Dunk Yer Tassels and a Tease
After I posted yesterday's post about the many uses of either Gem-Tac or Weldbond glues, I realized I failed to illustrate the thing that launched my discovery of the alternative properties of these adhesives. In other words, I forgot something.
Have any of you ever had your tassel fringe (or even just plain ol' fringe), start to look messy on the ends after lots of use? Tassels in particular can lose their nice compact shape. Now you may not care, and that's totally fine. But if ever there's an instance where you want them to stay in their pristine condition. Just dunk just the fringe tips in your diluted white glue mixture. Squeeze out the excess without handling them too much, I like to roll it in paper towel and gently roll and squeeze, and hang-em to dry.
Once again, my handy multi-purpose craft lamp in combination with some hair clips, makes a perfectly warm and efficient drying rack. I just can't guaranatee that your cats won't be convinced this is simply a fascinating new cat toy you've created just for them.
Ok, you will see I have two very different sorts of tassels here, and honestly, that is giving me pause for a whole other topic as to getting creative with the size and shape of your tassels and how to work them on-stage. I'll TEASE you with a brief overview now and fill in further details another time, k? Otherwise this post will be days long.
Of course we can easily make our own tassels by rolling some fringe and stitching it closed at the top, and I do that too. But I am always on the lookout for good deals on SILK tassels or unusual tassels. The tassel in the first photo is silk and was marked down to $1.25 at an upholstery fabric store, which are always GREAT resources for burlesque do-dads. Besides it's great fun to tell the staff what it is you are planning on doing with anything you buy there. (Vancouver folks, I got the cheap silk tassels at Fabricana, but Arlene's is also great.)
Anyhow, silk tassels are beautiful if you can find them, the individual strands are super fine and thread-like, and are usually topped with some sort of finial type thing that you can adorn (of course) or not. They move differently and have a lovely sheen and look dense and luxurious on stage. BUt I don't want them to fray and look like pom poms, hence the glue bath.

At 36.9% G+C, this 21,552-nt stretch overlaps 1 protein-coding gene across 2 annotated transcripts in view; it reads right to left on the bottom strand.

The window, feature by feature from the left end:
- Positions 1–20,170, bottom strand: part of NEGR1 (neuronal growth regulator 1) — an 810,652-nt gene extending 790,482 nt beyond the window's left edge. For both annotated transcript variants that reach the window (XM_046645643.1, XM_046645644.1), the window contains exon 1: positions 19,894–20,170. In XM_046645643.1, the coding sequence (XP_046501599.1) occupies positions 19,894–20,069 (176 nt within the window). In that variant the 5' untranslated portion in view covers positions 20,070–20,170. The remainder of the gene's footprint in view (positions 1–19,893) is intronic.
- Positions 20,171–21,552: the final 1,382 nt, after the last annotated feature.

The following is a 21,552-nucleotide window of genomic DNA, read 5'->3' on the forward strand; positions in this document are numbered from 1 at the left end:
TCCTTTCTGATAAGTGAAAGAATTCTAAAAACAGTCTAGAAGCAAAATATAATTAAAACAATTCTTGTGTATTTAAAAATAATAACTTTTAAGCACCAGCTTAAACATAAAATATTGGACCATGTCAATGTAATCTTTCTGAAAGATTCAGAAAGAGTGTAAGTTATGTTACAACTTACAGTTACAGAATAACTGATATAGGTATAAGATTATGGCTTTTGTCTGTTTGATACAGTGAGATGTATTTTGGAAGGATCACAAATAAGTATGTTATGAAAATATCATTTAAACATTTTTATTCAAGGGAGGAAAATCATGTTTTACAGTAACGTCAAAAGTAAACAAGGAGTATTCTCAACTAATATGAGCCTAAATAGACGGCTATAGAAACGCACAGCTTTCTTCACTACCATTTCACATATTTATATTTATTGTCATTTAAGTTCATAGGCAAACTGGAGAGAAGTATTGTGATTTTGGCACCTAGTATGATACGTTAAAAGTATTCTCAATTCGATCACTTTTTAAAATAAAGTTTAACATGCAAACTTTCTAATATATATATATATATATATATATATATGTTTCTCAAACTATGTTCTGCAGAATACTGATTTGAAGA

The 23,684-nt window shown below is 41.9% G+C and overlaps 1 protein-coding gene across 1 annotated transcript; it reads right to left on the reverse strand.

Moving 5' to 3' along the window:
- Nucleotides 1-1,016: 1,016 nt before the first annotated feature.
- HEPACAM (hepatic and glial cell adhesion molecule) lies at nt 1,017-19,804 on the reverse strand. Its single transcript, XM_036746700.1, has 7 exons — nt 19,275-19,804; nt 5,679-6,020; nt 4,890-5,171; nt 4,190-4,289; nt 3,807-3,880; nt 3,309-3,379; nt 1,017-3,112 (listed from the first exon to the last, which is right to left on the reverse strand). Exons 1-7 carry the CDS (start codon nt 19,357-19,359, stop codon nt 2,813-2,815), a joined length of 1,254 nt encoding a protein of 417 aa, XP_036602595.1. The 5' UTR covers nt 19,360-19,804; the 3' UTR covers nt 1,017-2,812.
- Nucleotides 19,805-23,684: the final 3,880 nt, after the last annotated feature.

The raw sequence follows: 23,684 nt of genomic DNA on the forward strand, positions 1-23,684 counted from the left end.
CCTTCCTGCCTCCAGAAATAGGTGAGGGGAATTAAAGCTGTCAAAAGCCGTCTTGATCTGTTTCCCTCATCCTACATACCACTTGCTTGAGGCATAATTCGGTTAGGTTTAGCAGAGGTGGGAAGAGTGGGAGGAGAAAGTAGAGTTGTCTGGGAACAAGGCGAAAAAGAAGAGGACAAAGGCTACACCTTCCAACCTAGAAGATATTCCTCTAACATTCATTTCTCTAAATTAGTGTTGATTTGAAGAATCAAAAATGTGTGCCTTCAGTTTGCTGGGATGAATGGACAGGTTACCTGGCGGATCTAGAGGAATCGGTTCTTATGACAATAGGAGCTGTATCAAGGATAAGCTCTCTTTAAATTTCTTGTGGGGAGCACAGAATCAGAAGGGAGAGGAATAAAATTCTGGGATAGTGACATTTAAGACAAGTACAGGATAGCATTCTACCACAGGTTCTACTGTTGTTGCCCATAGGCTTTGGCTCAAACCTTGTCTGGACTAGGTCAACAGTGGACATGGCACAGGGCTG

The tassels that are hanging from the lamp are suuuuper long as you can see. And I love these for specific styles of acts. They are surprising and look fab on stage. Props to you if you can twirl 'em, but that's not really the point of these.
Watch Betty Howard in this first video clip. See how her shoulder shimmy is sort of slow and luxurious rather than the pastie-twirling variety? (jump to 2:25, 2:50, and the 5 minute mark if you don't want to watch the whole clip for some strange reason) I love that look, and super looong pasties do a beautiful job of highlighting those sorts of movements.
Crystal Starr in this second video also does a little bit of this sort of shoulder shimmy. But Crystal is worth watching just for her amazing bump and grind bit in this act. It's epic.
Ok, LAST topic for this post. Someone asked the great question as to why I had put a grommet in the centre of my pasties in one of my previous posts.
The easiest way to illustrate this is with a quick video clip. Ready?
I use the grommet as the means of attaching a ball-bearing swivel hook. This is super easy to do, but I have a very specific technique that I haven't seen elsewhere. I've purchased pasties that are sort of like this, but I still don't like them as much as the ones I've made. Mine have almost no hardware showing, see how small the hardware is I'm pinching? I have to do a separate post with detailed instructions on this another time, as I didn't photograph all the steps when I made these this week. So that's your dose of tease. Come back for the rest!